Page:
When we look to the natural color palettes of handmade inks and incorporate them in our projects, we pay very real tribute to the long history of human devotion to the natural world. Color schemes that bring the palette of handmade inks to life in graphic and textile compositions attract the viewer and resonate in a powerful and subliminal way. These natural inks make use of ingredients from our natural environment and celebrate our connection with our natural habitat. Handmade inks provide a focus for artistic and design composition that is multi-faceted and extremely interesting. Today’s designers may find successful inspiration for projects by reflecting the palette of handmade inks in graphic projects, home decorating and other artistic works.
A brief history of ink
The history of handmade ink is long and full of fascinating characters, intrigue and adventure. It is a history of design itself, of holy office and of alchemy—the healing art that later diverged and brought us the fields of chemistry and health sciences. In brief, ink making has always been very serious business. Evidence of the successful longevity of ancient inks is present today in Neolithic cave paintings, which are still being studied today.
Ancient inks were often based on not only available plants, but also metals and charcoal. Honey featured as a binder and as an effective preservative.
Before paper and ink writing, we have evidence of a long history of oral transmission of knowledge and the bardic healing tradition. Bards held a holy office and as they moved from community to community, they used not only the spoken word and song to transmit knowledge; they were also some of the few that held knowledge of written language and inks. In those days, just prior to and throughout the Middle Ages, bards carried medicine in the form of ink. There was a time when not only the ink but even the paper were the literal medicine that the healer brought to the communities. Different colored inks were extracted, either scraped off the paper or boiled with it, to create a healing tincture for remedies and ailments.
Handmade iron gall ink
Handmade inks consist of three or four main ingredients, with other additives serving to adjust the tint of the color. Iron gall ink has been used since antiquity, and the recipe for making it appears in many manuscripts. Gall refers to the round growths that appear on the oak tree. These round protuberances found along the trunk of the oak are rich in tannins, and when combined with iron, create a dark brown ink that has been used for centuries. The iron serves to darken the brown to a near black. To see a handwritten copy of Sir Issac Newton’s Recipe for Iron Gall Ink, please click here.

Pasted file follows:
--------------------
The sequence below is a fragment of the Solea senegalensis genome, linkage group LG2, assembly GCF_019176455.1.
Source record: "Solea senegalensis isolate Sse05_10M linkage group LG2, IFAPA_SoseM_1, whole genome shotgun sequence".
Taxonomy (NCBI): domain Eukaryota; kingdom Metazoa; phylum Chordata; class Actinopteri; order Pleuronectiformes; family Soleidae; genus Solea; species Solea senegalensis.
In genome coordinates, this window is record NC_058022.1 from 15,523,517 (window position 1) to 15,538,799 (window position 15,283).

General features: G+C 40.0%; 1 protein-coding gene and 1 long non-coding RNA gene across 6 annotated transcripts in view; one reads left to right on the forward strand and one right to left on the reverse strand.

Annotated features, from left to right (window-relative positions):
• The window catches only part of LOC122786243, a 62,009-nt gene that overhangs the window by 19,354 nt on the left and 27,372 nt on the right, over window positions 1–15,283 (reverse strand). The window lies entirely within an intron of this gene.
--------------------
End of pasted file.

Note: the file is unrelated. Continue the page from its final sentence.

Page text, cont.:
Inks from berries and flower petals
Handmade inks from flower petals produce a stunning array of gentle and beautiful tones and hues in a veritable rainbow of colors. When creating flower petal inks, always use fresh flower petals, not dried ones, for the best effect; in fact, dried flowers may not emit color at all. Berries and flower petals require a mordant to preserve their color, or they will fade quickly. Some effective mordants include alcohol, wine, vinegar and apple cider.
Keep in mind that not all flowers are suitable for ink making, however. The rose, for example, which is so vibrant and beckoning on the vine, tends to disappoint as an ink. Flowers that make especially fine inks include dandelion, hibiscus, poppy and saffron crocus. Handmade inks from berries are best made with ripe fresh berries. Blackberry ink has a unique feature in that it begins as a dark purple ink, but within days, it turns into a softer blue ink. For an excellent recipe for blackberry ink, plus several other herbal ink recipes, please click here. The Druid’s Garden website offers an extensive list of berries that work especially well for ink making and the corresponding ink colors that can be created from each berry.
Incorporating natural color palettes into professional designs
Handmade inks afford a phenomenal array of colors, hues and consistencies and can be applied to paper, textiles and mixed media projects. The natural color palettes of handmade inks is truly inspiring, and designers should consider their placement in the overall composition of their work.
- McBurney, C.B.M. The Stone Age in Northern Africa. Pelican: Middlesex. (1960)
- Frankfort, Henri et.al. Before Philosophy. Pelican: London. (1964)
- Hesiod. Theogony Works and Days. Trans. M.L. West. Oxford UP: Oxford. (1988)